However, Sangare Moussa, the head of the Bandama voting district, reported a total of 244,471 votes, which means there were 94,873 surplus votes in favor of the opposition candidate Ouattara. When the ballots were closed, all observers and those of the two candidates asserted that the voter turnout was 70 percent. Hours later, the electoral commission put it to 81 percent, a jump of 11 points.

Then, out of 20,073 manual tally-ups of the votes submitted to electronic verification, 2,000 were rejected for over-stating the numbers of voters compared to the registered voters in the districts, and, altogether, the overestimated voters were more than 600,000.

Out of the 19 electoral maps, the votes from 15 of them were consolidated, but the commission was having problems consolidating the votes in the remaining four areas under the rebellion’s control, where voting irregularities were observed.

In addition to those tally irregularities, the spokesperson of the Independent Electoral Commission, acting without the consensus of (and in spite of the objections of) the Constitutional Council, unilaterally invalidated all the absentee votes from the 28 districts of France (nominally because of fighting among Ivorians in three voting areas in Paris) in both the initial election and the run-off election.

These votes, as well as the voting irregularities in the northern region of Cote d’Ivoire, where the African election observers had also documented beatings, killings, intimidation, and women being publicly stripped of their clothing, should have been submitted to the Constitutional Council for review.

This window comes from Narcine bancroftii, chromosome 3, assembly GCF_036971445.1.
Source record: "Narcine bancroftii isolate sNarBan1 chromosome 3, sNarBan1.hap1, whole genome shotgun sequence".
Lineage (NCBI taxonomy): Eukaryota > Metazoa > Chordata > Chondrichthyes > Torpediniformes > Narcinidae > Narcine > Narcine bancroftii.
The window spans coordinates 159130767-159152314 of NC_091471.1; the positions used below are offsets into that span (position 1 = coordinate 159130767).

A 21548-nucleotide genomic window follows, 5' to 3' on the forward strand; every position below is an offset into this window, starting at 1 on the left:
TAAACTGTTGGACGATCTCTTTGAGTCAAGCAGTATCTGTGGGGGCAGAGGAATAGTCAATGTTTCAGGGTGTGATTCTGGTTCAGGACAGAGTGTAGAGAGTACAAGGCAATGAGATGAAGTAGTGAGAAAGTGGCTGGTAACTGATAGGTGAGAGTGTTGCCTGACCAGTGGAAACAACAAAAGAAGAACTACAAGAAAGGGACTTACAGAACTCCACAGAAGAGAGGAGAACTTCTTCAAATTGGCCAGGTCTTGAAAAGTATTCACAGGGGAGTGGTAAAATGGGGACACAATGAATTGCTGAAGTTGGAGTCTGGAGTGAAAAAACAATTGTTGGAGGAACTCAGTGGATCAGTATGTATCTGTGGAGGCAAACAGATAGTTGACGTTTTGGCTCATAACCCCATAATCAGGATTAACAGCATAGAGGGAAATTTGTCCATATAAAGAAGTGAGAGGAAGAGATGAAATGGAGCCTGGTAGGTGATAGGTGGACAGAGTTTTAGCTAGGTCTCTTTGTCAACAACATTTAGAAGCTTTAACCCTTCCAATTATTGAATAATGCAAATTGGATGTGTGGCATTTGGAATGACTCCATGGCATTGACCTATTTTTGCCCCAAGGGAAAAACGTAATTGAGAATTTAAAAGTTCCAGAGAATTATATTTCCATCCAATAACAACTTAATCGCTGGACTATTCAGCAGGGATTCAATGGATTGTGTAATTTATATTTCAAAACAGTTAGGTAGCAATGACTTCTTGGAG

Because of all these irregularities, and because the Electoral Commission could not constitutionally proclaim, within the constitutionally prescribed deadline period, the provisional results that were to be validated by the Constitutional Council, its mandate was terminated, leaving the Constitutional Council to handle these matters.

But, while that procedure was in progress, the president of the defunct Independent Electoral Commission was ushered to the headquarters of the opposition candidate at the Golf Hotel to illegally proclaim Ouattara the winner before the French state and foreign media and the U.N. representative.

The Constitutional Council stated that the defunct Independent Electoral Commission had no right to declare Ouattara the winner, as constitutional electoral procedures had not been followed.

It deemed illegal the U.N. representative’s ratification of would-be provisional results that were illegally proclaimed. The U.N. representative was to ratify the final results that the Constitutional Council would have certified.

The Constitutional Council then analyzed all irregularities and tallies, partially validated some of them and, after the adjustments were completed, proclaimed Gbagbo the winner. Cote d’Ivoire thus descended into a post-electoral nightmare.

Ekra Miezan, Ph.D., is an assistant professor at Hankuk University of Foreign Studies in Seoul. He can be reached at ekra@hufs.ac.kr.


Australian said...
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Australian said...